For nine consecutive summers we have non-invasively tracked gray whale movements with shore-based theodolites in Port Orford, Oregon, while offering internship opportunities for high school and undergraduate students. Throughout this internship, all students learn how to track whales with binoculars, a theodolite, and the associated computer program Pythagoras, as well as proper camera techniques for taking photo-ID quality images. They also learn how to kayak, how to navigate between stations with a GPS, and how to complete zooplankton net tows and GoPro casts from the research kayak. This internship gives students a chance to interact with scientists, as well as a taste for the realities of field research.
Ryan spent his internship conducting field work on a self-led abalone density project. North American abalone have a long and rich history being culturally significant in Asian, Native American, and American cultures. Abalone meat and its shells can signify status, a connection to nature, or be a subsistence food. Although this species is important to many peoples, it has been overharvested commercially and recreationally to the point where harvest is no longer legal. With these protections abalone are still at risk of extinction due to poaching, disease, and habitat loss. Ryan’s project was aimed at assessing red, flat, and pinto abalone densities on the Southern Coast of Oregon and to determine the current population densities, whether there is a density gradient with depth, if the gradient is more prevalent in smaller or larger abalone, and does mortality differ between abalone species? To answer these questions, Ryan conducted transect surveys in the intertidal, and shallow subtidal, and received data from Reef Check for their transect surveys at subtidal depths. The size of the abalone shrunk as the depth increased for red and flat abalone. Pinto abalone were only found in the subtidal, so no relationship was found. Abalone mortality was significantly higher in flat abalone compared to red abalone. These findings are important because the flat abalone of Oregon’s South Coast are dying off at a higher rate than the other species It is crucial that measures, such as habitat restoration, are taken to prevent further loss of this species.
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Aden was a Research Experience for Undergraduates (REU) intern from Bowdoin College, working on a research project investigating an optimal diet to foster urchin gonadal growth effectively, efficiently, and economically, thereby advancing both economic opportunities and ecological awareness for the preservation of marine ecosystems. Aden was responsible for designing and executing feeding protocol as well as routine maintenance and urchin sampling.
Sof Fox – Sof was an Oregon Sea Grant Summer Scholar working on science communication and marine reserve interpretation with the Redfish Rocks Community Team. They spent the summer developing and hosting a Junior Ranger program at the nearby Humbug Mountain State Park, guiding families in learning about marine reserves and the variety of life that inhabits Redfish Rocks. Sof also participated in sampling juvenile fish recruitment as part of a long-term monitoring project. Sof’s summer internship culminated in the Redfish Rocks on the Dock community event, which brought together various local organizations and community members in celebration of 10 years of marine stewardship, planned in collaboration with the rest of the Redfish Rocks Community Team.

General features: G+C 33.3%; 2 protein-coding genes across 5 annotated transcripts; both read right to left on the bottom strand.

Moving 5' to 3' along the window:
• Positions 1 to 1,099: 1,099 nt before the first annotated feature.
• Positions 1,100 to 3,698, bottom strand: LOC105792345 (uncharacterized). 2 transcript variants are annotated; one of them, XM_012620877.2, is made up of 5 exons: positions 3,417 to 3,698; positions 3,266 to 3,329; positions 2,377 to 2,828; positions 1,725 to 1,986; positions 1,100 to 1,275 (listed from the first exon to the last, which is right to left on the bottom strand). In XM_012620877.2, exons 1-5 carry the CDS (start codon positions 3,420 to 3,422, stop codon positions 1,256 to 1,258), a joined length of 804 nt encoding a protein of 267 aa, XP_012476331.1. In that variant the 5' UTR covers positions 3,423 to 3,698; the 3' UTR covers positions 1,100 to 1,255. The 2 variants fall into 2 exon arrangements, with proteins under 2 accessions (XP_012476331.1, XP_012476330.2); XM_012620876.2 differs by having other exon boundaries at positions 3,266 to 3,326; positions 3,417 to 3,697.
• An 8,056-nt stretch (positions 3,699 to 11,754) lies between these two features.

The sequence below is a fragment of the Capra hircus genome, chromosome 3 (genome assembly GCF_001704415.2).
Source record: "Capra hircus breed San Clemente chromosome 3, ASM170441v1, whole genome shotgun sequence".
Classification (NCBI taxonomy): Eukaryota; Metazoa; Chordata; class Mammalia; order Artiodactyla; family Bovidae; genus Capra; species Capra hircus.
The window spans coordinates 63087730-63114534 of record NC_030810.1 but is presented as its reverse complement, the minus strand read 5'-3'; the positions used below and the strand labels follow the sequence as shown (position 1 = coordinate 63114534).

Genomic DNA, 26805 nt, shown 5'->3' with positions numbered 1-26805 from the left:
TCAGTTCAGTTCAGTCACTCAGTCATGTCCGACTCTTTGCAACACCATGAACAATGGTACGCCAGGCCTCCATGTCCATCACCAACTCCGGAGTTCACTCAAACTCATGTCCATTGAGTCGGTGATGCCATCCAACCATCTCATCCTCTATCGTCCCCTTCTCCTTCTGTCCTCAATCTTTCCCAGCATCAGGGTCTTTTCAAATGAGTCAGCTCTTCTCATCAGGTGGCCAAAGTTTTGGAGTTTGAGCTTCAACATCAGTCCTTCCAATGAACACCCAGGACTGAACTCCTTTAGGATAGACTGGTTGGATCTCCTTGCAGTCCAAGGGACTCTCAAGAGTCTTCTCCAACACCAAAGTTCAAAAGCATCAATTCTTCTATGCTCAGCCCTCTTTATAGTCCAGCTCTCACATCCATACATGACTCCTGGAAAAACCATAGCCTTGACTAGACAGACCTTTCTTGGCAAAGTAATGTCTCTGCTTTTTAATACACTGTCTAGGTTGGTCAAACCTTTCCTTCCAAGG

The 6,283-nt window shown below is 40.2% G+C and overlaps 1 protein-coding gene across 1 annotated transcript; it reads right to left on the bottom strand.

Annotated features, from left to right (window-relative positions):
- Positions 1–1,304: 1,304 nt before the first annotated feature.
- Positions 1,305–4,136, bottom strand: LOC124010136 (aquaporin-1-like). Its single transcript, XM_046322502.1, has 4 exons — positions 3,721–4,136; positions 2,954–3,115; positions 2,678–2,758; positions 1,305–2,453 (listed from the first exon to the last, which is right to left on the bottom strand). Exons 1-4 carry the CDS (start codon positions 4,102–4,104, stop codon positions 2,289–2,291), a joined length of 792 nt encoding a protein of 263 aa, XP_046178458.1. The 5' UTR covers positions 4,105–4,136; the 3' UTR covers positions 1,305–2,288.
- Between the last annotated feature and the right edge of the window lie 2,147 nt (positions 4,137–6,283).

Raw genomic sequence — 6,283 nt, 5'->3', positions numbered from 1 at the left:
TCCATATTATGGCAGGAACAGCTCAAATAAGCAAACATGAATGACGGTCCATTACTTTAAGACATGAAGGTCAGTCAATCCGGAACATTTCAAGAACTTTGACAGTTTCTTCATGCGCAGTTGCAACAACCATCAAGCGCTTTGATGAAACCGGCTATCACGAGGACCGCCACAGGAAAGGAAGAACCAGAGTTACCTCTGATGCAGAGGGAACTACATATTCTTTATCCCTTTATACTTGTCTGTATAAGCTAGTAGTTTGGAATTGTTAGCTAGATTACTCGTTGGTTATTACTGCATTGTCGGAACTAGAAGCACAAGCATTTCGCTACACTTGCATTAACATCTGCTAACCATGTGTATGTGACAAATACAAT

Grant was the Marine Reserve Interpretation/Science Communications intern through the Redfish Rocks Community Team. Grant was a part of the SMURF project looking at juvenile fish recruitment in and outside of the Redfish Rocks Marine Reserve. Additionally, as a member of the Redfish Rocks Community Team Grant helped to hold community outreach events and engage with the Port Orford community.
Caroline was another Oregon Kelp Alliance Intern. She is finishing her last term at Oregon State University this fall studying Integrative Biology with an option in Marine Biology and a minor in Marine Conservation and Management. This summer Caroline worked with the Oregon Kelp Alliance as an Oregon Sea Grant Summer Scholar. Caroline expanded upon a project she piloted last year to determine how fast purple sea urchins are returning to areas after culling events and whether kelp influences urchins to return faster.
Connor, a Stanford senior coterminal student, is completing his Biology B.S. and pursuing an Earth Systems M.S. focused on marine conservation. As an Oregon Sea Grant scholar at the OSU field station, he collaborated with the Redfish Rocks Marine Reserve. Engaged in Port Orford's local ocean conservation, Connor's pivotal experience included sustainable fisheries and RRMR Community Team involvement. As a Marine Reserve Interpretation/Science Communications intern, he contributed to the SMURF project, studying juvenile fish recruitment, and played a key role in hosting the Redfish Rocks on the Dock event with over 20 community partners. Actively involved in community outreach, Connor fostered connections with the Port Orford community.